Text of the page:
However great might be his own personal reluctance,
it was not possible for him to remain passive; and
if he declined to resort at once to the more extreme
exercise of his power, the hesitation was merely until
the emperor was prepared to enforce the censures of
the church with the strong hand. It stood not
“with his honour to execute such censures,”
he said, “and the same not to be regarded."
But there was no wish to spare Henry; and if Francis
could be detached from his ally, and if the condition
of the rest of Christendom became such as to favour
the enterprise, England might evidently look for the
worst which the pope, with the Catholic powers, could
execute. If the papal court was roused into so
menacing a mood by the mere intimation of the secret
marriage, it was easy to foresee what would ensue
when the news arrived of the proceedings at Dunstable.
Bennet entreated that the process should be delayed
till the interview; but the pope answered coldly that
he had done his best and could do no more; the imperialists
were urgent, and he saw no reason to refuse their
petition. This was Clement’s usual language,
but there was something peculiar in his manner.
He had been often violent, but he had never shown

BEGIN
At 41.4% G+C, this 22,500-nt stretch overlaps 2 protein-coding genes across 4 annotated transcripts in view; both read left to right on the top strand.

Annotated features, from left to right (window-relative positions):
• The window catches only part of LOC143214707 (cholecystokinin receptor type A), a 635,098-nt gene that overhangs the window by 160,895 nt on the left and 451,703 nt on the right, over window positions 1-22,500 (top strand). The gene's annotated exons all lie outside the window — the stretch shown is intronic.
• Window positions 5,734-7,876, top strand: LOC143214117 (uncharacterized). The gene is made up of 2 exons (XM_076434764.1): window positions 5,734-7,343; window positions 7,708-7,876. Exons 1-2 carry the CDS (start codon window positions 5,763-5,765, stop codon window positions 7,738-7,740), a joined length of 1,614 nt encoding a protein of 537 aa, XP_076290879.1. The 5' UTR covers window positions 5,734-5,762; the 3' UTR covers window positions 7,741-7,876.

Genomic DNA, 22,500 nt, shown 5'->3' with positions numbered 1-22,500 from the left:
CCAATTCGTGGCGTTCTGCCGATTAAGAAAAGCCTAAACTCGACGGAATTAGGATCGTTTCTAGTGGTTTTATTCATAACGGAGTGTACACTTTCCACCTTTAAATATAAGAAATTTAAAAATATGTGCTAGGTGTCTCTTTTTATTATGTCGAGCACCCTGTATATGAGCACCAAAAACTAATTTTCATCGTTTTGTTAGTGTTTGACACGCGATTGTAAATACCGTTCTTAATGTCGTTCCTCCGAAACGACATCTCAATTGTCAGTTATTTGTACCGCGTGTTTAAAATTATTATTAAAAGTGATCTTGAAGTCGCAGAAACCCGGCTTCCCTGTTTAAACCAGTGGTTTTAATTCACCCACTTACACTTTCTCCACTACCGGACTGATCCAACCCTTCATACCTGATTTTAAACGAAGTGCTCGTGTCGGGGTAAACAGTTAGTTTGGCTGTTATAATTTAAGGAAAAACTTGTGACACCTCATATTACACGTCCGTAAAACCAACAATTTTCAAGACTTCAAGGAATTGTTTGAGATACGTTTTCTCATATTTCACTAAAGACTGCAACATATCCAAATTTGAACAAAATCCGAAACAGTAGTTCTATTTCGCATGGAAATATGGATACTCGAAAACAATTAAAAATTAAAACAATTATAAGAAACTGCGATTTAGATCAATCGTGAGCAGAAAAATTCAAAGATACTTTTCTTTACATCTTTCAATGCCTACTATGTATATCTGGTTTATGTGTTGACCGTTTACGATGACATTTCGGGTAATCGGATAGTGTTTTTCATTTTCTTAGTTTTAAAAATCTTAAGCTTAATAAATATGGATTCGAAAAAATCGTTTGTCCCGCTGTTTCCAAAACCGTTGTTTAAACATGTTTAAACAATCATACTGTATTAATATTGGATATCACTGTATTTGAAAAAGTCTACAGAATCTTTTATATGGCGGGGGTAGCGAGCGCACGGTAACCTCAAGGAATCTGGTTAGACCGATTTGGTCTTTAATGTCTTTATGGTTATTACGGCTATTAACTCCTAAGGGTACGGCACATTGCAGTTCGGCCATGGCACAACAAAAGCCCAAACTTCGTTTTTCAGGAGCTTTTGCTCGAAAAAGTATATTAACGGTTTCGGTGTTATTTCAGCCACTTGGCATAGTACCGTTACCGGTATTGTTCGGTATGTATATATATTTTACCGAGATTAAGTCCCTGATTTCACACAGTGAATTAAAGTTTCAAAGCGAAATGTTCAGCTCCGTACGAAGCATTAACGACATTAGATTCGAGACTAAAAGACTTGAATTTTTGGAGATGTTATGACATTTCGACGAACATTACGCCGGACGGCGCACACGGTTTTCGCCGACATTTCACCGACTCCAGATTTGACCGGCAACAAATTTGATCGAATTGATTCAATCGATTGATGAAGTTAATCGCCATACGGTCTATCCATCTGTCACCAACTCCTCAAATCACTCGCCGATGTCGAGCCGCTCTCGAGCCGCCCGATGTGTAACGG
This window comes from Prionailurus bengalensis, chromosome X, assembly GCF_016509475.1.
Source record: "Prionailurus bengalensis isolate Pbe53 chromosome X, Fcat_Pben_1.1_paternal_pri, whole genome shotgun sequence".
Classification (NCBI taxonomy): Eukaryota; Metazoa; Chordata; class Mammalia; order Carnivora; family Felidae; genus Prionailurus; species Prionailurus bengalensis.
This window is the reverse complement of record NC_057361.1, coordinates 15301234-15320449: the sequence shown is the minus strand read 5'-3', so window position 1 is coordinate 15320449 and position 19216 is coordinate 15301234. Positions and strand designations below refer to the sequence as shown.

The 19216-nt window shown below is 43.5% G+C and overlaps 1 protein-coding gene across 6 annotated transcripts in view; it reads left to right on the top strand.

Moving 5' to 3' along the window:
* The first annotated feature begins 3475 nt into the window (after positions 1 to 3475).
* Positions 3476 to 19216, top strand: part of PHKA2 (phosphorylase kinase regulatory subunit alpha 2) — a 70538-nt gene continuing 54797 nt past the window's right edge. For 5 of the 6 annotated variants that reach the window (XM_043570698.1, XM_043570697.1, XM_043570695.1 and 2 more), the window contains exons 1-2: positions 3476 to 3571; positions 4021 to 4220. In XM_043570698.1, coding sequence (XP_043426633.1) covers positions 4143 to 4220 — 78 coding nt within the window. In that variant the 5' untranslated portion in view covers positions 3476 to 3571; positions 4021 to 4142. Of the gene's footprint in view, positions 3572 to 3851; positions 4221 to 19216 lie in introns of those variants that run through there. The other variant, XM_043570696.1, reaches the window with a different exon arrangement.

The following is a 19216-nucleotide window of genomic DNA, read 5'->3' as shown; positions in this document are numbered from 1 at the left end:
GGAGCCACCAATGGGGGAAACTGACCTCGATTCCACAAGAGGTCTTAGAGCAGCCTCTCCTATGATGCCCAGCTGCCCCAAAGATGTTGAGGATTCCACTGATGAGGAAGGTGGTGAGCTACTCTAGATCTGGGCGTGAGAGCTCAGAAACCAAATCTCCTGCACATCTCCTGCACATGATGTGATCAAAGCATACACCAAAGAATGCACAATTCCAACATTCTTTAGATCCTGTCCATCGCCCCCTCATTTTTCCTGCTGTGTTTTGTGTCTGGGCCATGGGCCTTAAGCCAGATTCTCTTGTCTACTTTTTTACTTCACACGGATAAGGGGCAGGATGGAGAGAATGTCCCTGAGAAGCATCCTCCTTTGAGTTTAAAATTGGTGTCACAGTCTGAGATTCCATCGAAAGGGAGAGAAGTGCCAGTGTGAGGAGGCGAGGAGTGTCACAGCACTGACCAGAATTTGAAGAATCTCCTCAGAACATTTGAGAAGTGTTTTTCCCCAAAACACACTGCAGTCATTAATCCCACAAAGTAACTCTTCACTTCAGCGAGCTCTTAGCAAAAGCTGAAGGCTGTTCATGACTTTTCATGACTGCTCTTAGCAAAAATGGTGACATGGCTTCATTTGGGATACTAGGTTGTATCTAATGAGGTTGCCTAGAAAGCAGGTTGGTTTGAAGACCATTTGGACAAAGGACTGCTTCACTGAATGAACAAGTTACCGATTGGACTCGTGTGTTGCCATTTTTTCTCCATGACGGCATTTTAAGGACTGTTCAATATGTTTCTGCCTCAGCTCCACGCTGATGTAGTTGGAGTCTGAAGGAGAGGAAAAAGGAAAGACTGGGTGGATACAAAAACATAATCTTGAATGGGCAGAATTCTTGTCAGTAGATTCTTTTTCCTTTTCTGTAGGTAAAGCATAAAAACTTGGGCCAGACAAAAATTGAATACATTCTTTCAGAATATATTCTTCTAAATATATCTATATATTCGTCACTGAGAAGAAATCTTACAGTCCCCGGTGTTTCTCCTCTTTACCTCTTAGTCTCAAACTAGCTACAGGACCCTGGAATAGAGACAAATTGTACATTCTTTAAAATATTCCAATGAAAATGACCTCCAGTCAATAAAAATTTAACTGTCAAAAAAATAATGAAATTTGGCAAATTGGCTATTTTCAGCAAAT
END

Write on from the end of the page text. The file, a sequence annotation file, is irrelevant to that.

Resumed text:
resolution, and the English agents were perplexed.
The mystery was soon explained. He had secured
himself on the side of France; and Francis, who at
Calais had told Henry that his negotiations with the
see of Rome were solely for the interests of England,
that for Henry’s sake he was marrying his son
into a family beneath him in rank, that Henry’s
divorce was to form the especial subject of his conference
with the pope, had consented to allow these dangerous
questions to sink into a secondary place, and had
relinquished his intention, if he had ever seriously
entertained it, of becoming an active party in the
The long-talked-of interview was still delayed.
First it was to have taken place in the winter, then
in the spring; June was the date last fixed for it,
and now Bennet had to inform the king that it would
not take place before September; and that, from the
terms of a communication which had just passed between
the parties who were to meet, the subjects discussed
at the conference would not be those which he had
been led to expect. Francis, in answer to a question
from the pope, had specified three things which he
proposed particularly to “intreat.”
The first concerned the defence of Christendom against
the Turks, the second concerned the general council,
and the third concerned “the extinction of the
Lutheran sect." These were the points which the
Most Christian king was anxious to discuss with the
pope. For the latter good object especially, “he
would devise and treat for the provision of an army.”
In the King of England’s cause, he trusted “some
means might be found whereby it might be compounded;"
but if persuasion failed, there was no fear lest he
should have recourse to any other method.